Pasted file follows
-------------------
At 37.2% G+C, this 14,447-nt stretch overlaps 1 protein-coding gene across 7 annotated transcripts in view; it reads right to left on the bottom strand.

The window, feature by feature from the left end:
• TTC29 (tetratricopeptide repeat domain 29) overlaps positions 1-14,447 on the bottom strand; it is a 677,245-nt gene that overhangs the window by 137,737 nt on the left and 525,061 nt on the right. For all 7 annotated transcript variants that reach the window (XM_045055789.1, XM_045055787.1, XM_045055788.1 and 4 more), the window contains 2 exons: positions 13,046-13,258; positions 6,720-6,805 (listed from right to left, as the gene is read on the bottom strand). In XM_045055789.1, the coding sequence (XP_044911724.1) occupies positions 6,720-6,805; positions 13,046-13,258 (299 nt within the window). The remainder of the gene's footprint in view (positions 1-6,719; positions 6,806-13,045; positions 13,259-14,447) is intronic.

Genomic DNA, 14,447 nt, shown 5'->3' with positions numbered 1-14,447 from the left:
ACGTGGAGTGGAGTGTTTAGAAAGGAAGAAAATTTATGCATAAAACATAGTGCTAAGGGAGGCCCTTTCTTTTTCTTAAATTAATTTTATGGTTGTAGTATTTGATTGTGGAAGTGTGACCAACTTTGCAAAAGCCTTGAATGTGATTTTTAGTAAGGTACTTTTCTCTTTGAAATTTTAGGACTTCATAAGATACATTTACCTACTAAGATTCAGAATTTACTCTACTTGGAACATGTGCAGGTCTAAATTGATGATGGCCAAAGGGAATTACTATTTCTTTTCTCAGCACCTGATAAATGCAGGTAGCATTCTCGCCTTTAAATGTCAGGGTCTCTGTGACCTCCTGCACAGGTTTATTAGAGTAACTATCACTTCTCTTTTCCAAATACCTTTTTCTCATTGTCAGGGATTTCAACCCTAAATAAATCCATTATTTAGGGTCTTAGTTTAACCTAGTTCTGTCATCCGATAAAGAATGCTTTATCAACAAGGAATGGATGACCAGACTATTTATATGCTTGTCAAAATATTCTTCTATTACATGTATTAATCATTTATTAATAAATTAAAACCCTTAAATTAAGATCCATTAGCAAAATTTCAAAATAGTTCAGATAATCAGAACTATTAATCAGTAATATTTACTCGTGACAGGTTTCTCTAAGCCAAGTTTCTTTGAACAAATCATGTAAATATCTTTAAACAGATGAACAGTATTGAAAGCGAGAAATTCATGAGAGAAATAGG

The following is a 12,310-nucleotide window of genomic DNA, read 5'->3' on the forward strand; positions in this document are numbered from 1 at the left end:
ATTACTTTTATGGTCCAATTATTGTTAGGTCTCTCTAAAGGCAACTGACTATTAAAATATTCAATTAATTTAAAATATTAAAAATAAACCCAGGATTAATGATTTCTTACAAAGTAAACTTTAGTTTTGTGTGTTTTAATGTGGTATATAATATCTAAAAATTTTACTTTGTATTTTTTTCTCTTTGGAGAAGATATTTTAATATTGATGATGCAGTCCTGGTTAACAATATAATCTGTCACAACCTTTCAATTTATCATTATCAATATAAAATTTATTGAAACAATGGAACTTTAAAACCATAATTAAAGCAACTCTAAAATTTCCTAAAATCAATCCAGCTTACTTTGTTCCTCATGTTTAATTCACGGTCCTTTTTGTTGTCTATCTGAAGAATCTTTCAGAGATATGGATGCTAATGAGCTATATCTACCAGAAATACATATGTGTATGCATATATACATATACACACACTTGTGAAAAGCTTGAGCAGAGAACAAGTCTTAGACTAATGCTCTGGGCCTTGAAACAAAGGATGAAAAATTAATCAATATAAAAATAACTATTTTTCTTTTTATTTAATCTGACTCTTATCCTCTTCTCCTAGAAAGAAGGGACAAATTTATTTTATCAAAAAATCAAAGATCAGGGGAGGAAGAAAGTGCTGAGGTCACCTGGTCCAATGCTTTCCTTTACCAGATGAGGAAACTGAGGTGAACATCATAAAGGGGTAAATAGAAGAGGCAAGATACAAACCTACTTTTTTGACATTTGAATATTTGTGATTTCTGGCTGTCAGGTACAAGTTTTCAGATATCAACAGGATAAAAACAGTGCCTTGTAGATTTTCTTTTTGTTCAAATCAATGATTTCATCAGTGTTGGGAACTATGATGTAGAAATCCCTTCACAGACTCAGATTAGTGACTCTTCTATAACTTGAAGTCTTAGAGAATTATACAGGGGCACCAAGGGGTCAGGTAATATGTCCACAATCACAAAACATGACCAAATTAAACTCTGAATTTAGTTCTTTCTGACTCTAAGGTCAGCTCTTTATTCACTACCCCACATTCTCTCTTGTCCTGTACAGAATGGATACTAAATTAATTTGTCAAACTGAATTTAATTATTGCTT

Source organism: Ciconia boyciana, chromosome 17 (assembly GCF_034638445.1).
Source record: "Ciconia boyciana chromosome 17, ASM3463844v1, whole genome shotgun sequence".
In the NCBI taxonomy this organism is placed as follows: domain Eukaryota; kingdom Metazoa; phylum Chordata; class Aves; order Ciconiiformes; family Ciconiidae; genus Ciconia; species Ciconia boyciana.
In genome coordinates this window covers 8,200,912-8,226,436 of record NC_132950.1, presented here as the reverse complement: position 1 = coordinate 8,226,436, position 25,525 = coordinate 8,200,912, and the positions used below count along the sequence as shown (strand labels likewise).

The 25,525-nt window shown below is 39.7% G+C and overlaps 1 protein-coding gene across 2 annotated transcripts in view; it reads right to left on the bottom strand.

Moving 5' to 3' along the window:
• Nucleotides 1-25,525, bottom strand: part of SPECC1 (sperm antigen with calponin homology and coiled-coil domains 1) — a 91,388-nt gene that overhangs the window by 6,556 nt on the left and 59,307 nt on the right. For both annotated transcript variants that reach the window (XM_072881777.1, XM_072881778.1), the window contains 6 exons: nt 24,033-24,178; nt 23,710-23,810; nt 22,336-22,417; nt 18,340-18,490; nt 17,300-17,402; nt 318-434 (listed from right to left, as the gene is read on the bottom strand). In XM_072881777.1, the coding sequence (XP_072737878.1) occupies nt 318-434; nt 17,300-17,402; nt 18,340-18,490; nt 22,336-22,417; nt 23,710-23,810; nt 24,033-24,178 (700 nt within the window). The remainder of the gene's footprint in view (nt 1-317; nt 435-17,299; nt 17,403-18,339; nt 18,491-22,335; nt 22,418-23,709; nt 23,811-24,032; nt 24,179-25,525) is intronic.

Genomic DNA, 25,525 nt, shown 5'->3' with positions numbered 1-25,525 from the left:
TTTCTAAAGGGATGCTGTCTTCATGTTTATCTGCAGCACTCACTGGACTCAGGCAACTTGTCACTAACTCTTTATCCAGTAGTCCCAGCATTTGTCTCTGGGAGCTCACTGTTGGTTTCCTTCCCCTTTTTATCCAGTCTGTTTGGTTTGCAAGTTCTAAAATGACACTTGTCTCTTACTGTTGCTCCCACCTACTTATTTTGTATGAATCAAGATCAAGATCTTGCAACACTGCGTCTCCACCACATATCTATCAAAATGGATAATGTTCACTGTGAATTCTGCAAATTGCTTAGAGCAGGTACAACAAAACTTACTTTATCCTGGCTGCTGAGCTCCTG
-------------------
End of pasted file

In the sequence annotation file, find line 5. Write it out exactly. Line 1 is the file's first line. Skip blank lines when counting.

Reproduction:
ACGTGGAGTGGAGTGTTTAGAAAGGAAGAAAATTTATGCATAAAACATAGTGCTAAGGGAGGCCCTTTCTTTTTCTTAAATTAATTTTATGGTTGTAGTATTTGATTGTGGAAGTGTGACCAACTTTGCAAAAGCCTTGAATGTGATTTTTAGTAAGGTACTTTTCTCTTTGAAATTTTAGGACTTCATAAGATACATTTACCTACTAAGATTCAGAATTTACTCTACTTGGAACATGTGCAGGTCTAAATTGATGATGGCCAAAGGGAATTACTATTTCTTTTCTCAGCACCTGATAAATGCAGGTAGCATTCTCGCCTTTAAATGTCAGGGTCTCTGTGACCTCCTGCACAGGTTTATTAGAGTAACTATCACTTCTCTTTTCCAAATACCTTTTTCTCATTGTCAGGGATTTCAACCCTAAATAAATCCATTATTTAGGGTCTTAGTTTAACCTAGTTCTGTCATCCGATAAAGAATGCTTTATCAACAAGGAATGGATGACCAGACTATTTATATGCTTGTCAAAATATTCTTCTATTACATGTATTAATCATTTATTAATAAATTAAAACCCTTAAATTAAGATCCATTAGCAAAATTTCAAAATAGTTCAGATAATCAGAACTATTAATCAGTAATATTTACTCGTGACAGGTTTCTCTAAGCCAAGTTTCTTTGAACAAATCATGTAAATATCTTTAAACAGATGAACAGTATTGAAAGCGAGAAATTCATGAGAGAAATAGG